special rock formation Tarantellen back down from glacier and snowfield my stable tent and the storm Svenbrehøgda and other mountains Nordenskiöldbreen on the horizon
Tarantellen snowfield tent and storm Svenbrehøgda Nordenskiöldbre

Back in Pyramiden we visit the village and the surrounding area a little more intense then before. The weather is still impressively well.

new city map of Pyramiden power plant near the harbor eponymous mountain Pyramiden sunlight appears track to village and fjord summer house in the outback
map power plant Pyramiden sunbeam gravel track summer house

The old coal power plant is situated near the harbor. We take some time to explore this (future?) Industrial Museum, I even climb one of the two chimneys half way to the top. Suddenly, the vessel scheduled to take us on the journey back to Longyearbyen arrives at the quay. One last goodbye to Pyramiden.

inside the power plant all hands stand still on the chimney
power plant meters on chimney

For our return journey we travel on the ship MS Langøysund which is not as good as the superior MS Polargirl. First, we have a short stop at the mighty edge of the Nordenskiöldbre glacier. As our journey progresses down Bünsowland to the wide Isfjord the sea becomes rougher and rougher, forcing the boat to heave in the swell. I have never experienced a ship rocking around so much on the open water and lived to tell the tale.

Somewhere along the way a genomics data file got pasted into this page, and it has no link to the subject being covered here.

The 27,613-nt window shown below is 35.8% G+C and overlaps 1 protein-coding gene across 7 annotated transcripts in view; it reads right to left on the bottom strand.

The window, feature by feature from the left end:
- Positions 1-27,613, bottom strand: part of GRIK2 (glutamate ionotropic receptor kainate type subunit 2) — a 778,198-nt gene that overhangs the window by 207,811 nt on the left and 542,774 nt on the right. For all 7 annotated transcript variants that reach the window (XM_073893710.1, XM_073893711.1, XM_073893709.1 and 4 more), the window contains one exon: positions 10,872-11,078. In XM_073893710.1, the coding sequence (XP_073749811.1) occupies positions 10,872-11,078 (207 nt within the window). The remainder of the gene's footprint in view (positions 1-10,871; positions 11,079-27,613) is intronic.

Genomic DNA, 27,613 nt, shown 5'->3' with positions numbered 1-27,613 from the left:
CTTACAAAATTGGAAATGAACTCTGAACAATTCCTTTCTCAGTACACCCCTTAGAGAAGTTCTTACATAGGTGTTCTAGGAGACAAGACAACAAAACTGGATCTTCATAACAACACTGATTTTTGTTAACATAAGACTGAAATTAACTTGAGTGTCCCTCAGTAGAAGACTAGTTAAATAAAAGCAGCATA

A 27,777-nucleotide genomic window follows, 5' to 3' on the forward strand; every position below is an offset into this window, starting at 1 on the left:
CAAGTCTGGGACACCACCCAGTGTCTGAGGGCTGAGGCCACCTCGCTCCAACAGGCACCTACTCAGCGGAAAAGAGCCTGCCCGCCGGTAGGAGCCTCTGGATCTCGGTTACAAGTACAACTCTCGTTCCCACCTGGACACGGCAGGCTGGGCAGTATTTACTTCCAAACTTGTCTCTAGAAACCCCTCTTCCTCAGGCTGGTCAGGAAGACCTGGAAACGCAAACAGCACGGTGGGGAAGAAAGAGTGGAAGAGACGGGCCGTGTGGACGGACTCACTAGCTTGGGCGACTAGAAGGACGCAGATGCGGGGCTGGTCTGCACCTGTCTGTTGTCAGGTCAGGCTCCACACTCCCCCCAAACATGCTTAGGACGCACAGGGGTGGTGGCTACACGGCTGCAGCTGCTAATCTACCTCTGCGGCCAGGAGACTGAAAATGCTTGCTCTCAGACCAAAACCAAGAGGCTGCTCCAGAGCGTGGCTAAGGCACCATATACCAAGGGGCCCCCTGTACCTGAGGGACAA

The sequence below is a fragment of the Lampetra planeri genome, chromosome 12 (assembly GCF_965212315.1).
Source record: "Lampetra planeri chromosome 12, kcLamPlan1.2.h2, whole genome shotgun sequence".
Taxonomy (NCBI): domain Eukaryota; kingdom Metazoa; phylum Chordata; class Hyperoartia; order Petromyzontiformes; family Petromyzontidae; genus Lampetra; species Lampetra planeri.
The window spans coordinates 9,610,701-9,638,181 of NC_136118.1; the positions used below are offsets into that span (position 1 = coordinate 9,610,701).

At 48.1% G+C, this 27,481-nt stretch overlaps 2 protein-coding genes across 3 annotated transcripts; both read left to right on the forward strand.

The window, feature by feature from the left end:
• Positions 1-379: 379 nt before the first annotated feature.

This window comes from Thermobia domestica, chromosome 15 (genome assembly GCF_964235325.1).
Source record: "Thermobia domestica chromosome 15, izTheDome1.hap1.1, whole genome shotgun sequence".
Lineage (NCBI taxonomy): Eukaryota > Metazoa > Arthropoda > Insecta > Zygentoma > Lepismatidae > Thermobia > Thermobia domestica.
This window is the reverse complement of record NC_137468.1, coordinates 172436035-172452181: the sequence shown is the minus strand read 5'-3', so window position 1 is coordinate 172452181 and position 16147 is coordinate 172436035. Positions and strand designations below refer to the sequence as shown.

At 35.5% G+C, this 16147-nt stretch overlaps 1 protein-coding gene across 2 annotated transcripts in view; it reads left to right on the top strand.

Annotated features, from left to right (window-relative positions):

After a very delicious buffet, full of Nordic delicacies, in the Radisson Blu-Hotel (325,-) we return to the campsite. The next morning brings the first snow of the fast approaching autumn to our tents; this was certainly a surprise to us all. It is time to say: bye bye Svalbard!

If you want you can correct my English because it is not my native language.
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the edge of the blue Nordenskiöldbre clouds at the tops of Bünsowland huge waves on the fjord Adventfjord, coal cable car and snow summits first snow in the last night, middle of August
glacier edge Bünsowland rough sea Adventfjord first snow

» Links

... my first travel to Svalbard   2008

... more artic adventures: 2x Iceland   2002    2010  and Faroe Islands   1998

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Svalbard Spitsbergen Longyearbyen Adventfjord mine glacier Pyramiden Nordenskjøldbreen Gruve 2b Skansebukta midnightsun plateau Svenbreen Hoelbreen Gletscherspalte polar bear Hørbyedal Ragnarbreen Austfjord Wijdefjord Mittag-Lefflerbreen Sfinksen Tarantellen fjord